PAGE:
Here is a peek at some moments from the 7th Annual MOST Conference.
This conference never fails to show me how these programs are bringing exciting and important learning to our children both in and out of schools. Great schools– and schools that want to be great–are wise to pursue partnerships with these programs. The less structured, more fun and experiential model of these programs can reach students which are overlooked or bored in classrooms.
Programs which range from nutrition to robotics to tennis offer students important information and mentors. These programs can fill gaps in the learning and health experiences which many schools no longer provide.
Think of three things that you learned as a child and that you love to do today. How many of those things were taught to you in a classroom and how many did you learn from a parent, friend, or out of school club or organization? Learning is everywhere. Our children will be more successful if we can connect them to their entire universe of learning and growth.
In three hours at the conference, I saw a guided conversation about racism, a session to promote STEM partnerships with the Applied Physics Laboratory, demonstrations of electricity, robotics and physics, a nutritional educational program, a presentation by students who created a world wide tutoring network, and a discussion on generational style differences.
Ever thought about creating a world wide network of tutoring? You could ask these students how they did it.
Remember recess? If your students don’t, talk with Playworks about how to get the most out of play at your school.
If your students want to see how electricity and magnetism work, ask John Walstrum, PH.D at the National Electronics Museum for a demonstration. This piece shows how light striking solar panels can generate electricity to spin the motor and demonstrates polarity.
Partnerships and collaborations are the best part of the conference. This session explored developing STEM partnerships with one of the premiere scientific laboratories in the world, the Applied Physics Lab.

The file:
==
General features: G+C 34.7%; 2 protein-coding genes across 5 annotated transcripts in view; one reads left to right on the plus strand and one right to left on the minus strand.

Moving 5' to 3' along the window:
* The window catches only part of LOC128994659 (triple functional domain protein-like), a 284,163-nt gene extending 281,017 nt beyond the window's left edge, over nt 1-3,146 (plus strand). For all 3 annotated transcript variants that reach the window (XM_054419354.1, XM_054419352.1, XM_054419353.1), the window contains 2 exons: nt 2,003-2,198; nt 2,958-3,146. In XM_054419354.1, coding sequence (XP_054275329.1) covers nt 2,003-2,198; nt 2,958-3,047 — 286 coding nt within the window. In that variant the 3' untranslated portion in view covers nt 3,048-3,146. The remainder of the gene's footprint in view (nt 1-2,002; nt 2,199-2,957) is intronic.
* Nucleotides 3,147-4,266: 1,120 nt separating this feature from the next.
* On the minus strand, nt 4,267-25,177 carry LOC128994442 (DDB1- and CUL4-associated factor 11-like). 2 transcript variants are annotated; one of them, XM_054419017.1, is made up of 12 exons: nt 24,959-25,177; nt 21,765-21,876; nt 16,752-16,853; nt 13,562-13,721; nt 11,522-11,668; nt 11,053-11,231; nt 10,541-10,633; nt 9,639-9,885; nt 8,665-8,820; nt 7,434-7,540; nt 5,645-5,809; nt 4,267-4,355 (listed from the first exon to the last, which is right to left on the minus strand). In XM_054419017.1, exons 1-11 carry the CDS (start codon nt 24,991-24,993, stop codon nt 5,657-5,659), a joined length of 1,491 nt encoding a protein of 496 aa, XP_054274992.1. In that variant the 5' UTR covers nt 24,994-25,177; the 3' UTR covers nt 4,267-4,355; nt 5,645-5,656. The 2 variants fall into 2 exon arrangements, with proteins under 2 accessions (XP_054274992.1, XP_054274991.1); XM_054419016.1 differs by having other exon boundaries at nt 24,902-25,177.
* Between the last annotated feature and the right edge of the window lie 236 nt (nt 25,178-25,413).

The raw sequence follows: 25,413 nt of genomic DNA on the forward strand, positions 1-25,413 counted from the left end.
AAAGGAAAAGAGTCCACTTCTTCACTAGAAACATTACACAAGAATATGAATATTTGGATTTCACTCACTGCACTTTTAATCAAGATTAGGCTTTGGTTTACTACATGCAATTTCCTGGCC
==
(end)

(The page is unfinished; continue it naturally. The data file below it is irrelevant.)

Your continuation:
Want to see a room jammed with sweaty teenagers intent on only one thing? Go see a robotic competition hosted by Ed Mullin at the Baltimore Robotics Center at 1001 West Pratt Street in Baltimore.
Sometimes life gives us real story problems. When the Maryland Transportation Authority (MTA) started charging students for riding buses after 6 pm, students got a real life lesson in how political and economic decisions can affect their lives. Some had to quit participating in after school activities, others had to walk home or find a ride from friends or family. Non-profit groups which offered after school programs were suddenly having to seek funds to pay bus fare for their students.
This is a prime teaching moment where students can examine this problem using their skills in math, economics, history, politics, social science, and problem solving.
Teachers, here are some things that you can do with your students:
1) Define the scope of the problem.
How many students are affected by the reduced hours of free ridership?
What number/percent of students have had to quit programs?
What number/percent have had to pay and what number/percent have had to walk or get rides?
Have any students been placed in danger in by walking or riding with others?
How much money does MTA need to provide full time ridership for students?
What are the costs to students of missing after school programs?
What are the costs to families which have to pick up their students?
2)Why did the policy change?
3)What are the different perspectives on the cost of providing extended ridership?
Some city council members pointed out that there isn’t an additional cost in allowing students to ride
free on regular bus routes which are already running, especially after 6pm when ridership is lower than peak hours.
An MTA official stated that they are required to recover a third of the cost of rides and that in the past they were simply not counting additional rides by students. He stated that the MTA is facing a budget deficit and isn’t able to allow students to ride for free. Students are already billed at reduced fares.
A student pointed out that her participation in the Merit scholar program enabled her to capture college scholarships and admission offers. Should the cost of the bus ridership be weighed against the opportunities these programs offer to students and their families?
If the school district and the MTA are struggling with tough budgets, are there ways to find alternative funding or savings?
4)Can students provide examples of ways that buses and transportation have been important in racial justice history?
5)What are possible solutions to this problem?
6)Are there ways to express their views to public officials?
a) Call to MTA customer service number
b) Call or write Governor Hogan.
c) Call or write MTA
d) Send photos of their walk home to Governor Hogan and MTA.
e) Their families and friends could vote–research how many eligible voters cast votes in the last election.
f) Could a social funding drive provide funds?
I am posting a series of video clips for you and your students to use as you consider this topic.
Please let me know how this goes and whether you have any questions.